Singapore-based fintech startup Fincy raised USD 11 million from GBCI Ventures. Fincy says its aim is to provide affordable contactless financial services, starting with simplifying currency exchange via a multi-currency wallet.
Co-founders Douglas Gan, Vanessa Koh and Lim Ming Wang say their Fincy journey began due to frustration with unfavourable exchange rates and exorbitant transaction fees charged to beleaguered travellers.
Gan and Koh, who were themselves frequent business travellers, set out to create Fincy as a solution that would allow for seamless, more affordable currency exchanges and a way to store residual currencies after returning from trips.
According to Fincy CTO Vanessa Koh, beyond currency exchange, the app also enables users to build their own social networks in-app and make contactless mobile payments.
“This venture building investment from GBCI Ventures is a massive vote of confidence for Fincy as a fintech solution that will solve real-world money problems. We look forward to taking Fincy to new heights in Asia and building a strong core team in Singapore,” says Koh.
Koh says the funding will go towards building presence in Singapore and accelerate its growth, first across Southeast Asia then the rest of Asia. Fincy is also looking to strengthen its capabilities to support a growing user base and aims to boost its team with 50 new hires to support its rapidly growing team in Singapore via a USD 1 million allocation of the funding for talent acquisition.
GBCI Ventures CEO Douglas Gan says the investment reflects its belief in creating contactless financing options for consumers.
“By leveraging a secure financial infrastructure built on blockchain technology and by offering round-the-clock customer support, Fincy can provide an affordable, contactless alternative to existing financial services, especially in a post-Covid world,” says Gan.
Currently, Fincy says the contactless approach is already being utilised in Myanmar’s Yatai City, a pioneering smart city spanning 120km² powered by the same Building Cities Beyond (BCB) blockchain protocol upon which Fincy is built. Fincy claims it is the exclusive provider of financial infrastructure to the city’s growing number of residents, who can use the Fincy app to make purchases, perform transactions, receive salary, and manage their money without the need for physical contact.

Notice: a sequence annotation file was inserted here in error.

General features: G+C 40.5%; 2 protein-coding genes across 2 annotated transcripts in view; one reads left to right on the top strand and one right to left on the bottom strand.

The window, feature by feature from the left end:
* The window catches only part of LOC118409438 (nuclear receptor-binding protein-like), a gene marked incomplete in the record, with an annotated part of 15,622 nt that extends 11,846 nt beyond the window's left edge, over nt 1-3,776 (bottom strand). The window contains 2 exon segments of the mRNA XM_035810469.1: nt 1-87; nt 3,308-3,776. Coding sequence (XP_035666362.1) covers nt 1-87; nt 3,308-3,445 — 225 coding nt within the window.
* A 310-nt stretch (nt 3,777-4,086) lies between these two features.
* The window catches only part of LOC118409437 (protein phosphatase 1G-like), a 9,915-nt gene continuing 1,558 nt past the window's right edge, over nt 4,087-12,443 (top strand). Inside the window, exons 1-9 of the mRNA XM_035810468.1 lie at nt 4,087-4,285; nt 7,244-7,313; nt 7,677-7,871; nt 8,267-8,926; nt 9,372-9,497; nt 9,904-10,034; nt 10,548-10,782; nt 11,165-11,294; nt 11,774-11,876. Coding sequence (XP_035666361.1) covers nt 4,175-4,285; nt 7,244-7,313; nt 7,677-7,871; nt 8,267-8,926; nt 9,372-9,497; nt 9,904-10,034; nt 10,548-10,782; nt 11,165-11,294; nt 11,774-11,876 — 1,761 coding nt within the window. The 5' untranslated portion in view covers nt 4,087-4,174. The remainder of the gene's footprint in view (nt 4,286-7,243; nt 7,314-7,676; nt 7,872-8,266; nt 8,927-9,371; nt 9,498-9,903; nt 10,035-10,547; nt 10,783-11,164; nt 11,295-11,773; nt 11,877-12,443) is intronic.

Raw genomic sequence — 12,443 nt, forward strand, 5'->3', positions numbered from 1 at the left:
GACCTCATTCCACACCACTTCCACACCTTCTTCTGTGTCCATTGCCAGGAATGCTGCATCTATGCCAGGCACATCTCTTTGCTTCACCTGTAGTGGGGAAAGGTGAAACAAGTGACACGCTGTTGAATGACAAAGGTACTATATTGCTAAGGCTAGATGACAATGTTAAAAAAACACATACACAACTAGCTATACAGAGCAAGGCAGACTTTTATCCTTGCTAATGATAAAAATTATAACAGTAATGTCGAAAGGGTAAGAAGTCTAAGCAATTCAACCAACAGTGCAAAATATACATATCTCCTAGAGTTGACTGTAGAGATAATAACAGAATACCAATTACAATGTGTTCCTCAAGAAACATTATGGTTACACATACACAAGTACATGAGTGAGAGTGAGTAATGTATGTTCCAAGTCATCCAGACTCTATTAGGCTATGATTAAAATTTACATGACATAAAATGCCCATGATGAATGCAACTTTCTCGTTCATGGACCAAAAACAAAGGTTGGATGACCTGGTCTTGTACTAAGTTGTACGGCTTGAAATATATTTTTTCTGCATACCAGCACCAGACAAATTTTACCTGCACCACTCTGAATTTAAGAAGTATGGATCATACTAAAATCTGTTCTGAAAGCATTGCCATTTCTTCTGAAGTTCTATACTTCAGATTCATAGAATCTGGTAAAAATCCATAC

Fincy claims it is also pioneering contactless mobile payments in Phnom Penh, Cambodia, where it is a popular and fully licensed money app accepted at more than 700 merchants and used by over 40 companies for payroll.
According to Koh, the Fincy app allows users to top up their multi-currency wallet via local bank transfer and then perform seamless currency exchanges at the best possible rates and with transaction fees as low as 0%.
“Financial service providers typically charge much higher transaction fees. Fincy utilises modern distributed ledger technology to minimise the costs of currency exchange, even at lower volumes. Ultimately, we want to democratise money management by giving users full control over their money,” says Koh.
Koh says the multi-currency wallet can hold balances in all major currencies, which users can then transfer to other users and transact with Fincy’s growing merchant network in Asia.
Earlier this month, Fincy announced it chose Singapore as its headquarters to accelerate its next phase of expansion. According to Gan, the first order of business will be to finalise a funding round in the coming weeks.
“Establishing our headquarters in Singapore was a strategic decision for us. Having ventured out of Singapore for the past two years, it was time to return to our roots and continue our expansion into other countries in the region,” said Gan.